MANATEE -- One hundred cubic feet of water per second is being released at Lake Manatee as engineers continue to investigate erosion discovered at the Lake Manatee dam last week.
County officials announced Friday engineers had found areas of erosion underwater on the downstream side of the dam that could potentially compromise it if there were significant rainfall.
Engineers and consultants are continuing to investigate, taking samples to locate any critical areas in need of repair.
"We don't know if the core has been compromised at this point," Water Treatment Plant Superintendant Bruce MacLeod said.
Officials originally estimated it would take five to seven days to complete the investigation before a plan could be formed and repair work would begin. It now looks as if it may be the end of the month before engineers finish their investigation and can begin to put an action plan together, according to MacLeod.
"We think we can get the core of the work done by the rainy season," MacLeod said. "We don't want to create any concern for any of our downstream residents, and we want to keep our water supply."
Officials said they have begun to notify affected residents of the situation.
"With a dam there is always a risk," MacLeod said. "We want to minimize that risk."
To do so officials decided to release water into the Manatee River and lower the level of Lake Manatee to 38 feet, below its capacity of 40 feet. As of Tuesday morning the lake level was just over 39 feet.
With only one of three gates open, it should take about nine days for the lake to drop to 38 feet at the current rate of flow if it doesn't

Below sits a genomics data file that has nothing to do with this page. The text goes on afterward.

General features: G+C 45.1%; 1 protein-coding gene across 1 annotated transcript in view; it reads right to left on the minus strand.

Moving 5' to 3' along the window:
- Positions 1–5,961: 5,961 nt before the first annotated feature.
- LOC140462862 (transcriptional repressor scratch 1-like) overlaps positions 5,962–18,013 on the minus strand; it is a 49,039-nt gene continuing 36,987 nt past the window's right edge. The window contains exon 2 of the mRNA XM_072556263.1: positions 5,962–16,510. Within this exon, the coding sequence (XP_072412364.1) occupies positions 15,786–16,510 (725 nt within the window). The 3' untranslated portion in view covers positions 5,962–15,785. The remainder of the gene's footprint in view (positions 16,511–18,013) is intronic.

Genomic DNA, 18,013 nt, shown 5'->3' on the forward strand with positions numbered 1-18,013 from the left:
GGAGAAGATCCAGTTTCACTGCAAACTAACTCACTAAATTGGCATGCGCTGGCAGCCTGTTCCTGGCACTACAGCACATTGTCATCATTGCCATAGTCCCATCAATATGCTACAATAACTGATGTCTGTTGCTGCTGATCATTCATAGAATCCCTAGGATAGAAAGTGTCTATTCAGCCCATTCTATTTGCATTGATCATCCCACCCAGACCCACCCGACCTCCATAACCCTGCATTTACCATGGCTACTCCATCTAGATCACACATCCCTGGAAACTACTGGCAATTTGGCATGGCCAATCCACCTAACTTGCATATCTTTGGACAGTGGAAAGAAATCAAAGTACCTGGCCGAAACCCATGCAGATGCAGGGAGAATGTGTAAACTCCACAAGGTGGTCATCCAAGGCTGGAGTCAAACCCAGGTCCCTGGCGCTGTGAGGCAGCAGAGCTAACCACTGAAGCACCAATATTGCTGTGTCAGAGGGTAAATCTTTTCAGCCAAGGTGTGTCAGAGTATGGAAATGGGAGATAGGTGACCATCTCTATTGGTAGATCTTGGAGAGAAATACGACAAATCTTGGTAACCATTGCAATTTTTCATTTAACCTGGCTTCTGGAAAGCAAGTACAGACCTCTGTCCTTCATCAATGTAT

rain, MacLeod said.
"It makes it a little more difficult to canoe because there is a flow," MacLeod said. "But you really aren't going to notice a difference."
Lowering the lake, however, will provide additional water storage in case of rain but it is necessary to do so slowly.
"We are trying not to get the tail water high," MacLeod said. "That's what we think caused the problem over decades."
Engineers believe what has happened over time is water being released would pull up soil.
"We are afraid it could be making its way back to the core," MacLeod said.
The core of the dam is composed of clay with concrete slabs on both sides for support.
To repair the critical areas, engineers may inject concrete down into those areas. Repairs could extend the lifespan of the 50-year-old dam another 50 years, saving money in the long run, he said.
"We have done really, really good maintenance on the dam," MacLeod said. "This is something that is happening subsurface."
Officials were first alerted of the situation last Thursday when they met with Carollo Engineering Inc. and AMEC Environmental and Infrastructure Inc. to review preliminary findings of a supplemental dam inspection. AMEC was subcontracted by Carollo for its expertise in the area.
The county began conducting supplemental inspections when anomalies were detected during an annual inspection a couple years ago.
As the investigative work continues, consultants are putting together a time line and hiring a company to handle repairs.
"We are finalizing an emergency action plan," MacLeod said. "We have been working on that since last summer."
Jessica De Leon, Herald reporter, can be reached at 941-745-7049. You can follow her on Twitter @JDeLeon1012.